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Highland Ravine Stabilization

Water Resource Planning from the Top-Down

The City of Saint Paul’s Highland Park neighborhood is perched high atop a steep bluff where the Mississippi River joins with the Minnesota River. One of the neighborhood’s natural features is a large ravine that cascades from the top of the bluff down to the river. The surrounding neighborhood is primarily residential and bound by Edgecumbe Road, Highland Parkway, Lexington Avenue and Montreal Avenue.

The Challenge

Due to topography and land use in the area, runoff moves very quickly through the ravine on its way to the Mississippi River. Stormwater runoff carves gullies into the landscape, which causes erosion, flooding and the delivery of pollutants to the river.

Stormwater runoff has also resulted in impacts to residential properties. Highland Park is one of the most desirable neighborhoods in Saint Paul, but the instability of Highland Ravine has generated great concern among residents. Large amounts of stormwater runoff and sedimentation from the ravine have flooded streets and damaged private property. In response to citizen concerns, a 2011 feasibility study of the ravine identified and quantified problems of flooding, erosion and water quality and recommended solutions.

"The Highland Ravine project is a perfect example of how CRWD works with both public and private property owners within the District to fulfill its mission. Stabilizing and restoring Highland Ravine will prevent future flooding, erosion, and sedimentation to local properties and improve the quality of stormwater going into the Mississippi River.” – Anna Eleria, Planning Projects and Grants Division Manager for CRWD.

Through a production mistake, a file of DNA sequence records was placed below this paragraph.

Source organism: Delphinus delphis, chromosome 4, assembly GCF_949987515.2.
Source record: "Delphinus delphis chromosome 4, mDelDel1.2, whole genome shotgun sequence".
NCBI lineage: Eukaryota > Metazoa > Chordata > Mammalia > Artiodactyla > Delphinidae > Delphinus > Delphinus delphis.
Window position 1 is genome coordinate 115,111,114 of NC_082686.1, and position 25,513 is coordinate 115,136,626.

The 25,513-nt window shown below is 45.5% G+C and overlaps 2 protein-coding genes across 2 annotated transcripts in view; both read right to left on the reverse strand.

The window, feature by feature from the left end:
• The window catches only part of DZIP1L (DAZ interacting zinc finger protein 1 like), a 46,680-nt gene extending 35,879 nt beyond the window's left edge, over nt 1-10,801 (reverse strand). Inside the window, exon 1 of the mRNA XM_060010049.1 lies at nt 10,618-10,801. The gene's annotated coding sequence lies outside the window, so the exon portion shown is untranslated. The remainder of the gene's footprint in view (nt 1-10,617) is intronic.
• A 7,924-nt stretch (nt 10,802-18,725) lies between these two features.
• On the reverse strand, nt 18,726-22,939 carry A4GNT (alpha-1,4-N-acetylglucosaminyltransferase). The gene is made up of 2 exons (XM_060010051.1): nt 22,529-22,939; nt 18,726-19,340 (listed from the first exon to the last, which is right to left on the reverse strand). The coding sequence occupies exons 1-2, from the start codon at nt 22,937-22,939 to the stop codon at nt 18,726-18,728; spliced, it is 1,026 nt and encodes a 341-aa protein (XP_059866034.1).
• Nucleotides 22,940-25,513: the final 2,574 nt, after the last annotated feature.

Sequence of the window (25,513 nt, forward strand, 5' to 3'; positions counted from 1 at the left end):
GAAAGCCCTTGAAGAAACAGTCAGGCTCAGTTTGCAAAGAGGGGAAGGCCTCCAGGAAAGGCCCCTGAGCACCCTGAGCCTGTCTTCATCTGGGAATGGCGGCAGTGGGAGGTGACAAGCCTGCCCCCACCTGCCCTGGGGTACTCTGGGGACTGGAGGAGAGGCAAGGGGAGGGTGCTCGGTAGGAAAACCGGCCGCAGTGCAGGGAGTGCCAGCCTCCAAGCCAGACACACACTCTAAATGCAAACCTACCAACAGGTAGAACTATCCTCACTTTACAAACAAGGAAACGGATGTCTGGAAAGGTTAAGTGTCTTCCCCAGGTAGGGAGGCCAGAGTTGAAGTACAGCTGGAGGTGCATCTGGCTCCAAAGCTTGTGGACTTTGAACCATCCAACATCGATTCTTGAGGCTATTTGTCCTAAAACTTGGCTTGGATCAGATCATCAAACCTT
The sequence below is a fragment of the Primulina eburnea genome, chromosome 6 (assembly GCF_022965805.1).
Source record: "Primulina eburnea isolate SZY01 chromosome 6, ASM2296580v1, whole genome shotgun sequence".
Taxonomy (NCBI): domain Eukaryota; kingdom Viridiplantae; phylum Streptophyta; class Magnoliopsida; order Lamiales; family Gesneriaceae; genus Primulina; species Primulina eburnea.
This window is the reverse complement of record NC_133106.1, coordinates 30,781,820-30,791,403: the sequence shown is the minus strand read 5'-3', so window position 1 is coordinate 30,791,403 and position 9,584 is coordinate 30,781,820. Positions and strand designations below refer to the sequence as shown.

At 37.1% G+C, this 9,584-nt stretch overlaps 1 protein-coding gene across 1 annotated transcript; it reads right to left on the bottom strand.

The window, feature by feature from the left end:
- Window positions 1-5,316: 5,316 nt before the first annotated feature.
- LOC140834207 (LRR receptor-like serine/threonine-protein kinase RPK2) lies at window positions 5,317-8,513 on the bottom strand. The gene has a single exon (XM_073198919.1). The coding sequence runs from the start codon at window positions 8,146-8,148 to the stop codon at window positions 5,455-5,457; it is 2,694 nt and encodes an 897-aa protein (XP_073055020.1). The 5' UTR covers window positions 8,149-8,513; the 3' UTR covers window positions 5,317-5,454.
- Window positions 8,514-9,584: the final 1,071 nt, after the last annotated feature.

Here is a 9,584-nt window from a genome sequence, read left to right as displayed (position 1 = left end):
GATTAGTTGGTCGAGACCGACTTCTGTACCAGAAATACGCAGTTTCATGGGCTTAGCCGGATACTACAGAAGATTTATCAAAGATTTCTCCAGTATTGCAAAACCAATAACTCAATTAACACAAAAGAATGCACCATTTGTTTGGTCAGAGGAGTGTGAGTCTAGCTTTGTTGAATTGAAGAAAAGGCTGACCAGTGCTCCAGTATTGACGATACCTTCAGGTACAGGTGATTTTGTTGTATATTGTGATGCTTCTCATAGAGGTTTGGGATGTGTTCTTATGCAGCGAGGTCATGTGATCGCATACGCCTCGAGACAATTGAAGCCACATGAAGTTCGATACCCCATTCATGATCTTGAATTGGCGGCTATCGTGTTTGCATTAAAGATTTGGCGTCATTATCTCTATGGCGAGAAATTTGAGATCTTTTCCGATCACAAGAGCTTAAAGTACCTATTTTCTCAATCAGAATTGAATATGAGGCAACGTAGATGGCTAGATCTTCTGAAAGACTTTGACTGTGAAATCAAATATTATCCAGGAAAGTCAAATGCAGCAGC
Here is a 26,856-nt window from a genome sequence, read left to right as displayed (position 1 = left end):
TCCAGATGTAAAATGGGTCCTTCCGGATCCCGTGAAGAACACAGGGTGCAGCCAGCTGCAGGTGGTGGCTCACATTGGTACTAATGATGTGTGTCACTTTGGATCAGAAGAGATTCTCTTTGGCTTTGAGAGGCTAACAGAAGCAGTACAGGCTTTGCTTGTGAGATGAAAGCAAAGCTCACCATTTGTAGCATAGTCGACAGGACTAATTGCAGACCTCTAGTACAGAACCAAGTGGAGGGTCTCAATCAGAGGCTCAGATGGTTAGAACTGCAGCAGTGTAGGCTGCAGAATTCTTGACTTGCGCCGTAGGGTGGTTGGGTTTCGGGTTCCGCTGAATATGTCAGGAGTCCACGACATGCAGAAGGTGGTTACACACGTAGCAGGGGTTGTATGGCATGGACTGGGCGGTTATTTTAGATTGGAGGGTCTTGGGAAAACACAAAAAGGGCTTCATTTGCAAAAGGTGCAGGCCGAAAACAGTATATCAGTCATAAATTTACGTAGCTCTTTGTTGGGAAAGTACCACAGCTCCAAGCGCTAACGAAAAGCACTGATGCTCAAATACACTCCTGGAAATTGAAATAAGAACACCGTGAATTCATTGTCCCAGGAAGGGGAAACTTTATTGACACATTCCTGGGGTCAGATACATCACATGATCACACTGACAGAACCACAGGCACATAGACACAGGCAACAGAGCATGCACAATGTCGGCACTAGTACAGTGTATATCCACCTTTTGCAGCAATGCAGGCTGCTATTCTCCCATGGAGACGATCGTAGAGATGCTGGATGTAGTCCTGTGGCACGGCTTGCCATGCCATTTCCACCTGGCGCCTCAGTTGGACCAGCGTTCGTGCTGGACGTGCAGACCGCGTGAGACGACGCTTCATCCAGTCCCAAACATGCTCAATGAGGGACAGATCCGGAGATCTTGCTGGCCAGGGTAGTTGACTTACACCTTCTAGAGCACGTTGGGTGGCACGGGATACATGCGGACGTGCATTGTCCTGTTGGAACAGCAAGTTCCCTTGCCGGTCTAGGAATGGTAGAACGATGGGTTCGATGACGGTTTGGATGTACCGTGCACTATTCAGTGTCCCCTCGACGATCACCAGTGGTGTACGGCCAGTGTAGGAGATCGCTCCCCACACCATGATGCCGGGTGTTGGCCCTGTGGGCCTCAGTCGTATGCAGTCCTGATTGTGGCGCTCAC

The Solution

The 2011 study identified two primary gullies responsible for increased runoff and erosion in the ravine. The recommendation was to first stabilize the gullies by re-grading the slopes and creating rock dams to slow down water. Then, pipes would be installed on several steep slopes to minimize erosion and convey runoff to the bottom of the ravine. Finally, the ravine area would be restored with native plants to stabilize the soil, and stormwater best management practices (BMPs) would be constructed in the upland areas to minimize runoff.

Results

The stabilization project began in 2012 after securing $200,000 from CRWD and a grant from the Minnesota Clean Water Fund. Improvements included one-foot-high rock check dams along the length of the gullies, pipes at the bottom of the gully channels to bring water safely down the slope, and a stormwater basin at the bottom of one of the ravines.

In early 2014, CRWD completed the gully stabilization and began working with individual property owners in the design and implementation of water-friendly landscapes that manage residential rainwater on-site by redirecting downspouts to flat vegetated areas and neighborhood rain gardens.

Since most of the project impacted privately-owned land, communication with property owners and neighborhood residents was essential. These stakeholders provided valuable feedback throughout the planning and design process. Addressing the concerns of property owners and residents has been and will continue to be vital to the implementation and future success of the project.

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